- The Union budget has allocated Rs.10 lakh crore for building key infrastructure
- Cement demand grew 11 per cent on-year in the first 10 months of the current fiscal
- Central and Eastern regions account for over 80 per cent of the housing.
Mumbai: The heavy infrastructure push in the budget will help cement demand log in the third consecutive year of growth next fiscal, taking the volume to 425 million tonne or 7-9 per cent more than the current fiscal, forecasts a report.
The Union budget has allocated Rs.10 lakh crore, which is a full 33 per cent more funds than it had allocated for the current fiscal, for building key infrastructure next fiscal.
However, operating margin, which has been under pressure, remains clouded with prices of key inputs--coal and pet coke remaining elevated. This will have a bearing on the credit risk profiles of players as well, Crisil said in a report on Wednesday.
Cement demand grew 11 per cent on-year in the first 10 months of the current fiscal, led by rapid execution of infrastructure projects and strong traction in the real estate and rural affordable housing segments.
The momentum is likely to stay healthy in the remaining months of this fiscal as it is a seasonally strong period for construction activity across regions, the report noted.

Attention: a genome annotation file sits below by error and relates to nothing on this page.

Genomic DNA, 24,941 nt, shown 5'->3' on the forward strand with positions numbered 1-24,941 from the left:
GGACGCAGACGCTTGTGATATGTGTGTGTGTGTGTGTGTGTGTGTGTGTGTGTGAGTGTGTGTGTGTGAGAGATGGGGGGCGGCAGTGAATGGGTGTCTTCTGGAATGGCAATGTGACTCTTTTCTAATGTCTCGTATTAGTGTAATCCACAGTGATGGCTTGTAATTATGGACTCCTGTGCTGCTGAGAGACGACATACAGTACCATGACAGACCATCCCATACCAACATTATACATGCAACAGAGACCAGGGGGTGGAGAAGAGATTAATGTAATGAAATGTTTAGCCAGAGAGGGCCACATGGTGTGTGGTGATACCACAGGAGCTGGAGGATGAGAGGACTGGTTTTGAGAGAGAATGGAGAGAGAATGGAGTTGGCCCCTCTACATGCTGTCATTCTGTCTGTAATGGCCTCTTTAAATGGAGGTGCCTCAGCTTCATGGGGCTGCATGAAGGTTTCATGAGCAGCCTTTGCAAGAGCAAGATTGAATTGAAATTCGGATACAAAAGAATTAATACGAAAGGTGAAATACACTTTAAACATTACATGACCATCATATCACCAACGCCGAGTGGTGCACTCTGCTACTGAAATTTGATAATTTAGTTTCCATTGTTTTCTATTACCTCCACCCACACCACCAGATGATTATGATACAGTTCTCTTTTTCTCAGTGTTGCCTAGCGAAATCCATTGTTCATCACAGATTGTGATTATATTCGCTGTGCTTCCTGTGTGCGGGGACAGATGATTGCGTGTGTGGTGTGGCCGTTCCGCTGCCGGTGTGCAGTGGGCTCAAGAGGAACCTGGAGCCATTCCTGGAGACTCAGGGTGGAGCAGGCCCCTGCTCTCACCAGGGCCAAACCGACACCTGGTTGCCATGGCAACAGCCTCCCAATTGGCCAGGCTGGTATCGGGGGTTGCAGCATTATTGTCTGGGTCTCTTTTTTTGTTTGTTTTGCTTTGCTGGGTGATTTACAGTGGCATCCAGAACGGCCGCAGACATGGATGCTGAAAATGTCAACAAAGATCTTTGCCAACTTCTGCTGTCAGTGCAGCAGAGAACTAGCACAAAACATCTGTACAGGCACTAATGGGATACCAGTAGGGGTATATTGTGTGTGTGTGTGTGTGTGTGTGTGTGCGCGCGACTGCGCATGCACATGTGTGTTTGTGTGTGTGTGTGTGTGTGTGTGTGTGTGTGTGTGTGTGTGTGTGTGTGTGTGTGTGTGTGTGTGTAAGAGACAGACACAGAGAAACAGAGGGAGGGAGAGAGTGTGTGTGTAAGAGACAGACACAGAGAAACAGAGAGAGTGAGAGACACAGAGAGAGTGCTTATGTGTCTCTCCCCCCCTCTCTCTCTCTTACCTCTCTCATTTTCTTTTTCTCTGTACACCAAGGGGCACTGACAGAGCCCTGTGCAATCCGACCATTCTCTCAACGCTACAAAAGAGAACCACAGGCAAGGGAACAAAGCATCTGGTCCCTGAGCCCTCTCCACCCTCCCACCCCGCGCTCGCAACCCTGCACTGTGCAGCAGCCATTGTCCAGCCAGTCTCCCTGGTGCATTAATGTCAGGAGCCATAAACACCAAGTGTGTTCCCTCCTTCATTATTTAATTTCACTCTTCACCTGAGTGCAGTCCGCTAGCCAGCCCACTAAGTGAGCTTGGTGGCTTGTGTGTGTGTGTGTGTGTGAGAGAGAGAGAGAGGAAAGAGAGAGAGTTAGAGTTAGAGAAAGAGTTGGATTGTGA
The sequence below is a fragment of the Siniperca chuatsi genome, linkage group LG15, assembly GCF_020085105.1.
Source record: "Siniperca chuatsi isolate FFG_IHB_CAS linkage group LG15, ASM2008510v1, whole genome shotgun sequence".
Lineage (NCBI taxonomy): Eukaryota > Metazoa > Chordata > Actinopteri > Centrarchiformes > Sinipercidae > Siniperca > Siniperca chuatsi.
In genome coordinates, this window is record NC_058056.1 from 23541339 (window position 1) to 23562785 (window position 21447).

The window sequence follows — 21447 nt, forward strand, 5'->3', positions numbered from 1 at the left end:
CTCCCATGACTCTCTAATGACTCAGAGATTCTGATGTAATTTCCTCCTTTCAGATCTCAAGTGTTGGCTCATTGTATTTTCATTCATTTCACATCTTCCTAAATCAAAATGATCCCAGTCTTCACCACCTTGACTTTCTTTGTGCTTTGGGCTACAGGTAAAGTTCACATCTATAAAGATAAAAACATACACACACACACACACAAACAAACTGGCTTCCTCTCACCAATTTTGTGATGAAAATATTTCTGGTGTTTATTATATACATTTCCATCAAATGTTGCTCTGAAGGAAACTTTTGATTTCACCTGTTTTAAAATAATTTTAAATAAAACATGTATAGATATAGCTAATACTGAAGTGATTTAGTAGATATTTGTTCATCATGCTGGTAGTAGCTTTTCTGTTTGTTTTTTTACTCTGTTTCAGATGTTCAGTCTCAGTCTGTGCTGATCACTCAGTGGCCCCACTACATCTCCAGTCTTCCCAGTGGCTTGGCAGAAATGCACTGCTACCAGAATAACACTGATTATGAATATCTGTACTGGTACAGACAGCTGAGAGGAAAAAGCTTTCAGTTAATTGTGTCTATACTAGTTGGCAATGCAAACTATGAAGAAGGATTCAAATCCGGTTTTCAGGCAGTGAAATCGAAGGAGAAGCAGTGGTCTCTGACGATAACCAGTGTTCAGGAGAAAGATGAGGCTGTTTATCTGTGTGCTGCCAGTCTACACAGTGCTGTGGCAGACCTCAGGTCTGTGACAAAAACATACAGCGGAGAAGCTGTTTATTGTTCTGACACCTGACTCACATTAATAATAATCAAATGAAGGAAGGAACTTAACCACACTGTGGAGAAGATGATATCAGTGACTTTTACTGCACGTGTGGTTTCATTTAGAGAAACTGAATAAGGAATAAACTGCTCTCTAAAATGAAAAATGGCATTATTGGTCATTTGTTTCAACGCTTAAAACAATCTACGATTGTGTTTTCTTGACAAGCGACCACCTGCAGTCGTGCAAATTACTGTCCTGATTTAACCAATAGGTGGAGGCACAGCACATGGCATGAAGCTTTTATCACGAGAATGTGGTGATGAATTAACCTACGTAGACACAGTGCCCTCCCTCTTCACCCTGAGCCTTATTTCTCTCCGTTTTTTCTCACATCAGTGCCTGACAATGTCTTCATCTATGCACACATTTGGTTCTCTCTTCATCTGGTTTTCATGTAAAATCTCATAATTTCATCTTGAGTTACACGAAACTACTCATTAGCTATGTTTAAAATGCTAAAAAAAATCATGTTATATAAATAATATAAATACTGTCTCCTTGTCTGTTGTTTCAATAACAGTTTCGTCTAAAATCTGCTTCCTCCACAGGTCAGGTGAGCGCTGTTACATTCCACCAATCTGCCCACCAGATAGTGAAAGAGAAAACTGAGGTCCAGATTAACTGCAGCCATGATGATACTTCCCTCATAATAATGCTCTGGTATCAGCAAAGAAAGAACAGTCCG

Next fiscal will again see infrastructure and affordable rural housing segments propelling growth. The highest traction is expected from roads, where the total outlay for the ministry and the National Highways Authority has risen 25 per cent and 14 per cent, respectively, over the present budget.
The outlay for rural affordable housing has also grown 12.5 per cent in a pre-election year.
According to Hetal Gandhi, a director at the agency, strong demand is likely to lead to incremental sales volume of 30-35 mt in fiscal 2024 after a cumulative rise of 68 mt over fiscals 2022 and 2023.
This translates into a demand growth of 30 per cent since fiscal 2021, taking the total volume to 425 mt in fiscal 2024, which on an on-year basis is a 7-9 per cent growth.
Growth is likely to be starker in Central and Eastern regions, which account for over 80 per cent of the housing for all mission, he added.
However, growth in operating margin looks uncertain against the backdrop of an 80 per cent rise in power and fuel cost, which comprises 30-35 per cent of production cost, since fiscal 2021. The increase has been driven by a steep rise in coal and petcoke prices owing to global supply constraints, which were further aggravated by the Ukraine war.
Due to the disparity in price hikes and cost pressures, operating margin of cement companies dips sharply to 13.6 per cent during the first nine months of this fiscal, which is a full 800 bps lower than last year. The decadal average of operating margin is 17-18 per cent per annum.
On the positive side, while coal prices are still elevated, global petcoke prices have been easing since the second quarter of this fiscal down 23 per cent on-quarter--and dipped further by 3 per cent in the third quarter, in tandem with crude prices.
Domestic petcoke prices have followed suit. January and February saw more easing in coal and pet coke prices, which will support margins going ahead.
According to Koustav Mazumdar, an associate director at the agency, after hitting a decadal low of sub-10 per cent in the second quarter of this fiscal, the industry margin improved 390 bps sequentially in Q3 to 13.8 per cent after fuel prices softened.